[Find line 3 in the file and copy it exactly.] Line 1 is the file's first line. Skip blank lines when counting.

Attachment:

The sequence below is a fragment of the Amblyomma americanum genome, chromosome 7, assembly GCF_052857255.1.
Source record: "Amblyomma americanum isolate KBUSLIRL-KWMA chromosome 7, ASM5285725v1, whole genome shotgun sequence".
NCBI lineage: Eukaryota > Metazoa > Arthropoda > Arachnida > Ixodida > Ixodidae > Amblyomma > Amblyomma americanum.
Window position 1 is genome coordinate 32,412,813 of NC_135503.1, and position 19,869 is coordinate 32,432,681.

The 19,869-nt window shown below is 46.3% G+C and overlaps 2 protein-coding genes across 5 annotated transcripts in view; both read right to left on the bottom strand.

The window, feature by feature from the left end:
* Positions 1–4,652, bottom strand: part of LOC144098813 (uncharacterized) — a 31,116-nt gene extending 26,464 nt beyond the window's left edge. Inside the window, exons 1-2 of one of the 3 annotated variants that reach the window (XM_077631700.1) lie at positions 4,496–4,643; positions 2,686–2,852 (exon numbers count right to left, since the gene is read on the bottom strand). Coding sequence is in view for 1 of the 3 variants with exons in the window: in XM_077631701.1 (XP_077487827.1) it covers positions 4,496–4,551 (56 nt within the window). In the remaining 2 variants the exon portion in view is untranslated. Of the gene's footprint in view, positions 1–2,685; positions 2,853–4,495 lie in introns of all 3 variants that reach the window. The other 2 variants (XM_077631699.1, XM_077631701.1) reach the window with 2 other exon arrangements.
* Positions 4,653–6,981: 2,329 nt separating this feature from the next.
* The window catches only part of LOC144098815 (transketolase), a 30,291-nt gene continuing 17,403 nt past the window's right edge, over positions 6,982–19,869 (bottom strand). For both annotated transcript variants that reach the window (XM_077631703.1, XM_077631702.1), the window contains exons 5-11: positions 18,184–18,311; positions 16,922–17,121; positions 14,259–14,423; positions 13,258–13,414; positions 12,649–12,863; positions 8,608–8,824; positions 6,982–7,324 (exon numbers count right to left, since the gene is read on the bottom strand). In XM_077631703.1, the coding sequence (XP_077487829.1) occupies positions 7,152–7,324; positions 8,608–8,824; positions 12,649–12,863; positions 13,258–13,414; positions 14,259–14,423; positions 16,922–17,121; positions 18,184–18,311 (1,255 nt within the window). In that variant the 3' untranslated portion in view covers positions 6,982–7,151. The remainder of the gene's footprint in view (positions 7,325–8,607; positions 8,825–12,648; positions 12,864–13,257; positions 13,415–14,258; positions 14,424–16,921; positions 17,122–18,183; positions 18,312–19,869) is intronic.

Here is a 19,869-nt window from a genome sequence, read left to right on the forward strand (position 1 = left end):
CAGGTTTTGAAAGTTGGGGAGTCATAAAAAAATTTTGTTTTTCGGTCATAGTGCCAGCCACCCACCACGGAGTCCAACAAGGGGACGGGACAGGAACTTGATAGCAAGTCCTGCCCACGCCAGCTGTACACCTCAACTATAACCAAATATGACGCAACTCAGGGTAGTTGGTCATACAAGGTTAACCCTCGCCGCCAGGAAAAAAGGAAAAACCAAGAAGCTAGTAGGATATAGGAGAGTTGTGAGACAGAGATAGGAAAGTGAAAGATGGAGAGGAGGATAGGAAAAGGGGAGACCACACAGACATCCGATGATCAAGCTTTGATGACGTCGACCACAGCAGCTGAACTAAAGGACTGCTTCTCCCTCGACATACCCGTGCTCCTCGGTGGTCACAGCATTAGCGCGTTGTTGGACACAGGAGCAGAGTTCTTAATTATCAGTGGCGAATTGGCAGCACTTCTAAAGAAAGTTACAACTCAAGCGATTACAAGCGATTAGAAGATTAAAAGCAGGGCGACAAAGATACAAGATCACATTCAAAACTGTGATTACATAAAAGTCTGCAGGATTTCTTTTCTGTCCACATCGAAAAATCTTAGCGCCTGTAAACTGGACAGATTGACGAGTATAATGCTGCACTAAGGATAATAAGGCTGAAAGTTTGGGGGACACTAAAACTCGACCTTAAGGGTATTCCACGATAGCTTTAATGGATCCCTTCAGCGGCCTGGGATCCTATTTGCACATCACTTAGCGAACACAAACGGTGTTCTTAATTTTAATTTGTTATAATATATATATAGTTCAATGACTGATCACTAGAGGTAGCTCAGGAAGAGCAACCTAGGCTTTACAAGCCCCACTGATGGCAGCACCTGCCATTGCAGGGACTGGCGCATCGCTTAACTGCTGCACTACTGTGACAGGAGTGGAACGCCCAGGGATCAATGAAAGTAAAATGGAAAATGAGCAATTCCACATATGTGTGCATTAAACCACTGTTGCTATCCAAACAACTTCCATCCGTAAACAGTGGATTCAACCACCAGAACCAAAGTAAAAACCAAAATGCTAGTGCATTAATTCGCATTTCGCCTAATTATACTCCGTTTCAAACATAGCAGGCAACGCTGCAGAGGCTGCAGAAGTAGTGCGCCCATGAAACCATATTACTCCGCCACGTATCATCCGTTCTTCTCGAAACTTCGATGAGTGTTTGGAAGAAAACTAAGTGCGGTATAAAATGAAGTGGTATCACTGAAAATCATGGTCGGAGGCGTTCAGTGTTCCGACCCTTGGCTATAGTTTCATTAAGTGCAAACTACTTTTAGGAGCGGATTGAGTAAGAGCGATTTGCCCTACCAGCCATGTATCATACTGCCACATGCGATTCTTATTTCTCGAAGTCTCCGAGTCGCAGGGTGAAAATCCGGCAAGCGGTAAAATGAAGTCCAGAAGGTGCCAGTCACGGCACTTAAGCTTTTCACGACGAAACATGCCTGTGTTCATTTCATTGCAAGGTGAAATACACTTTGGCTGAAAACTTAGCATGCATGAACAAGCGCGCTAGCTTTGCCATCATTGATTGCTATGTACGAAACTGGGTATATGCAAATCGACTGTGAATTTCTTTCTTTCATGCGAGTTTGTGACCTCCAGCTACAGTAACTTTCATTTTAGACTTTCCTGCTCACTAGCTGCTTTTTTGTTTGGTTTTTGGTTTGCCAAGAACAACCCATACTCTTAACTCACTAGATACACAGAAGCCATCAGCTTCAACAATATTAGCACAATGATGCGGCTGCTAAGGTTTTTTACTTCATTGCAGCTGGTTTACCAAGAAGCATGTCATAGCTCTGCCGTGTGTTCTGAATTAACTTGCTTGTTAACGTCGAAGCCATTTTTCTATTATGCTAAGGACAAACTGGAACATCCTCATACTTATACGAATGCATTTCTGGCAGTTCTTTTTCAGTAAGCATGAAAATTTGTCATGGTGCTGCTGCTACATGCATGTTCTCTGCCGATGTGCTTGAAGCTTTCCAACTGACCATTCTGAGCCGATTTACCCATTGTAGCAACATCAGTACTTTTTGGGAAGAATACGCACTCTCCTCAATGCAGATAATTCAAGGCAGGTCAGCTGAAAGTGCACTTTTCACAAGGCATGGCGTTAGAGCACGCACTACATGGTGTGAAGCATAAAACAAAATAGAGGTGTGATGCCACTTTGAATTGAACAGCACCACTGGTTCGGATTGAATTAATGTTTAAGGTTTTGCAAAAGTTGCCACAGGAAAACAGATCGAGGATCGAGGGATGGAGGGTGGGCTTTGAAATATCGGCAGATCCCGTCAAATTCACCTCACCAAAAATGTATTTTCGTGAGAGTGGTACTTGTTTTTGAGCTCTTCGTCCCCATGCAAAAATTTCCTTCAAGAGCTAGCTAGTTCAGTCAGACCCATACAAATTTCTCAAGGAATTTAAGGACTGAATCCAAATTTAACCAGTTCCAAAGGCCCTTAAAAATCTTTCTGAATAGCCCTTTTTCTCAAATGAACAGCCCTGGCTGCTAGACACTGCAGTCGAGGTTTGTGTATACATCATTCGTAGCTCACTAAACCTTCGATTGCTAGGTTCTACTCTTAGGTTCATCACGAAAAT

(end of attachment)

NCBI lineage: Eukaryota > Metazoa > Arthropoda > Arachnida > Ixodida > Ixodidae > Amblyomma > Amblyomma americanum.